The 1988 United States Senate elections was an election for the United States Senate in which, in spite of the Republican victory by George H. W. Bush in the presidential election, the Democrats gained a net of one seat in the Senate. Seven seats changed parties, with four incumbents being defeated. The Democratic majority in the Senate increased by one from 54–to–46 to 55–to–45. This is the last Senate election in which California voted for a Republican and both Texas and Maine voted for Democrats.
The 1986 United States Senate elections was an election for the United States Senate in the middle of Ronald Reagan's second presidential term. The Republicans had to defend an unusually large number of freshman Senate incumbents who had been elected on President Ronald Reagan's coattails in 1980. Democrats won a net of eight seats, defeating seven freshman incumbents, picking up two Republican-held open seats and regaining control of the Senate for the first time since January 1981. The party not controlling the presidency gained seats, as usually occurs in mid-term elections.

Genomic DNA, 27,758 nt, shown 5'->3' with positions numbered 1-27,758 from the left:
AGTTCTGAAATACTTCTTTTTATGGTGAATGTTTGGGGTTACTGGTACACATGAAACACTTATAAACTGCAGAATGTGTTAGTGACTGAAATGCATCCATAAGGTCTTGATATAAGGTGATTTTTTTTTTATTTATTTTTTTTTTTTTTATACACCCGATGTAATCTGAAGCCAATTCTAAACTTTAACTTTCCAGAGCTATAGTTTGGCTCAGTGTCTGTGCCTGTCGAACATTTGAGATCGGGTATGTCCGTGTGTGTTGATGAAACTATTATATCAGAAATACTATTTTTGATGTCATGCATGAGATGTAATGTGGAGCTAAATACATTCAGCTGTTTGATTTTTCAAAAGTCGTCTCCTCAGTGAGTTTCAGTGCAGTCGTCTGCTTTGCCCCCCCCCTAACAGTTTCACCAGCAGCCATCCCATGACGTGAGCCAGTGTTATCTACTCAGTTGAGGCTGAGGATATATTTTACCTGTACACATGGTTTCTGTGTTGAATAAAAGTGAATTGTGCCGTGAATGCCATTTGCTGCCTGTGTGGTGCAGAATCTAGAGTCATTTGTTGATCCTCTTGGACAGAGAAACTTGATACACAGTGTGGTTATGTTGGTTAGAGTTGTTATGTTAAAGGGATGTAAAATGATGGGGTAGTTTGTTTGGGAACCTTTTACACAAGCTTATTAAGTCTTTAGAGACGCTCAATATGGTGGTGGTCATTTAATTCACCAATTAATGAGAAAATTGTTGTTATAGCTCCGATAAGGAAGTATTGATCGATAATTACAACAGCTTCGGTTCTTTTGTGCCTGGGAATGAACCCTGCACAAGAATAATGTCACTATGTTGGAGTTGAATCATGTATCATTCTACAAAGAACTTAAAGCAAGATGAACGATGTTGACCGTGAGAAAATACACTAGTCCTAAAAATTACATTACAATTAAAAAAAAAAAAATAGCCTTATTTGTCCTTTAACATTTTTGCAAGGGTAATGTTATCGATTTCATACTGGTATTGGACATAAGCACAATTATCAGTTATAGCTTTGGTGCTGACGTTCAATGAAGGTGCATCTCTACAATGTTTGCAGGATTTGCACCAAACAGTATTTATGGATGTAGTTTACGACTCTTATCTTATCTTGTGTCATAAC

The 1984 United States Senate elections coincided with the landslide re-election of President Ronald Reagan in the presidential election. In spite of the lopsided presidential race, Reagan's Republican Party suffered a net loss of two Senate seats to the Democrats, although it retained control of the Senate and gained seats in the House.